It was the fifth consecutive week of either flat prices or losses, but flatness suddenly looks a little more promising than usual. New data from Kaiko finds that Bitcoin is less volatile than equities for the first time in two years, as BTC appears to be decoupling from the stock market.
Bitcoin and Ethereum each barely budged (up less than 2%) in the past seven days. BTC currently trades for $19,202, while ETH changes hands at $1,302 at the time of writing. =
The past week’s biggest losers among the best-known names were Solana (SOL), which dropped 6% despite continued indicators of NFT growth on Solana, XRP, which dropped 4% despite Ripple general counsel Stu Alderoty touting that Ripple obtained the SEC emails it had been fighting for, and Cardano (ADA), down 4%.
The largest gain of the entire top 20 was a mere 4% rally in the past week for Polygon (MATIC).
Crypto winter chills
Regulators continue to dig into crypto. The SE and CFTC are investigating bankrupt crypto hedge fund Three Arrows Capital (3AC) to see whether it “violated rules by misleading investors about the strength of its balance sheet and not registering with the agencies,” according to reports at the start of the week.
3AC was one of the biggest casualties of the industry’s liquidity crisis, which has been ongoing since Terra’s collapse back in May. At the time it filed for bankruptcy, 3AC owed at least $3.5 billion to its creditors.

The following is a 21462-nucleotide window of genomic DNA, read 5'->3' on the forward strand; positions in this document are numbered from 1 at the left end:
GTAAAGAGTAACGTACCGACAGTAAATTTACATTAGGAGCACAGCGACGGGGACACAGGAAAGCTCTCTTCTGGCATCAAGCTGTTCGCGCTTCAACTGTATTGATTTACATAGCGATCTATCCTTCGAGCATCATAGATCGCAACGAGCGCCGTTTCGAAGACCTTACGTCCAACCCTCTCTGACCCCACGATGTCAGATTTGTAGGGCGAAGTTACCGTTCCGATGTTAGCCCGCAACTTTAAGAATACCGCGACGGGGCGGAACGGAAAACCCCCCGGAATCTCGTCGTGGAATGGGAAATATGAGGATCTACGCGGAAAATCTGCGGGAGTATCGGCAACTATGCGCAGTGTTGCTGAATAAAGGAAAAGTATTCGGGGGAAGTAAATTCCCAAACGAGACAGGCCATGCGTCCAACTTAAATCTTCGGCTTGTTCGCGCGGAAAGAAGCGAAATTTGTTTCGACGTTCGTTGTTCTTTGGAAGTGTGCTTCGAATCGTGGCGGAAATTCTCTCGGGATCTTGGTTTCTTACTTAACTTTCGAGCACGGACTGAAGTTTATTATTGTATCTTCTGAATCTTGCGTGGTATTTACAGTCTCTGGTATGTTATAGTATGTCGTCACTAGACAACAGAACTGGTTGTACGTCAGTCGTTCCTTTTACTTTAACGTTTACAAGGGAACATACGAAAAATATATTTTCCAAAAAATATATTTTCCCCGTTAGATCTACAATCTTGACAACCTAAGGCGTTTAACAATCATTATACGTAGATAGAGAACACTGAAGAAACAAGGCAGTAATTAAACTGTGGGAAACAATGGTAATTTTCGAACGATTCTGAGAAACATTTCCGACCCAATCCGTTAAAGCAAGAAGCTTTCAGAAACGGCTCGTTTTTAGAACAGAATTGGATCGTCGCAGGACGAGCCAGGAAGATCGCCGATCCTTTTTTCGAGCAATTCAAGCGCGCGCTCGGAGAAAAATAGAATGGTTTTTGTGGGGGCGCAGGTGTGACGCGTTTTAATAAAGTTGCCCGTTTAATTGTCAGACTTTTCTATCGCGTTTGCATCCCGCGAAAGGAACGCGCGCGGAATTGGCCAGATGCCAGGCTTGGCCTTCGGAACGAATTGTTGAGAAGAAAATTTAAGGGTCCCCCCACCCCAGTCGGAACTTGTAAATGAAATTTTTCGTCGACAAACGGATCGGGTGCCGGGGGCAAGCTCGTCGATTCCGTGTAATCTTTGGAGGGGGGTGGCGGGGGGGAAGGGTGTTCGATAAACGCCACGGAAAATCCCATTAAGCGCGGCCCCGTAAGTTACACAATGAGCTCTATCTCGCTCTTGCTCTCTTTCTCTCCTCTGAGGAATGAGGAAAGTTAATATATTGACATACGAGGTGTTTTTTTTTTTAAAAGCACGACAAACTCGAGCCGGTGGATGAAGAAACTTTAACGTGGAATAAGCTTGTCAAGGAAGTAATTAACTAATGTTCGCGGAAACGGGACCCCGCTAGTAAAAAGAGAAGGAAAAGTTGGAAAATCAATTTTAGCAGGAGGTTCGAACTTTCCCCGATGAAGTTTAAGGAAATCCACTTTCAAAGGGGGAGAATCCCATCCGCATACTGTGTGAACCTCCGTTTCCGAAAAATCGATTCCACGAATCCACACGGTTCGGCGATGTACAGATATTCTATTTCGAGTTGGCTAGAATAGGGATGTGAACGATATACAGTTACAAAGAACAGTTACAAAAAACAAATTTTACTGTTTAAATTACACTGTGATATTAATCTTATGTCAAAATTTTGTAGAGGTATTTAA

On Wednesday, Berlin’s crypto-integrated bank Nuri announced it was shuttering operations due to the “insuperable” challenges of attracting investment or an acquisition bid.
Nuri also referred to now-bankrupt crypto lender Celsius as “one of our main business partners,” whose own insolvency “worsened the situation significantly and put us over the edge.” Nuri says its customer assets are secure and unaffected by the company’s insolvency and that they can continue crypto trading until the end of November.
Dispatches from Washington
On Wednesday, a copy of the in-progress Digital Commodities Consumer Protection Act (DCCPA), a bill outlining how the CFTC would regulate the crypto industry, was uploaded to GitHub by Gabriel Shapiro, a crypto attorney and general counsel at Delphi Labs.
The DCCPA was introduced by Senators Debbie Stabenow (D-MI) and John Boozman (R-AR) in August and has garnered support from Coinbase and FTX CEO Sam Bankman-Fried for offering an alternative to what several have perceived as a regulation-by-enforcement strategy from the SEC.
Over 18 months and 6 court orders later, we finally have the Hinman docs (internal SEC emails and drafts of his infamous 2018 speech). While they remain confidential for now (at the SEC’s insistence), I can say that it was well worth the fight to get them.
Stuart Alderoty, the general counsel of XRP progenitors Ripple, on Thursday broke the news that Ripple’s defense had finally gotten its hands on a trove of internal SEC emails and documents. Ripple has been facing a lawsuit from the regulator for almost two years, after the SEC alleged that XRP was being sold as an unregistered security. The materials in question—dubbed “the Hinman documents”—concern former SEC director William Hinman and his much-publicized speech at a Yahoo Finance event in 2018 declaring that Ethereum—like Bitcoin—was “sufficiently decentralized” and not subject to federal securities regulation. Alderoty tweeted that after 18 months, access to the discovery collection was “well worth the fight.”
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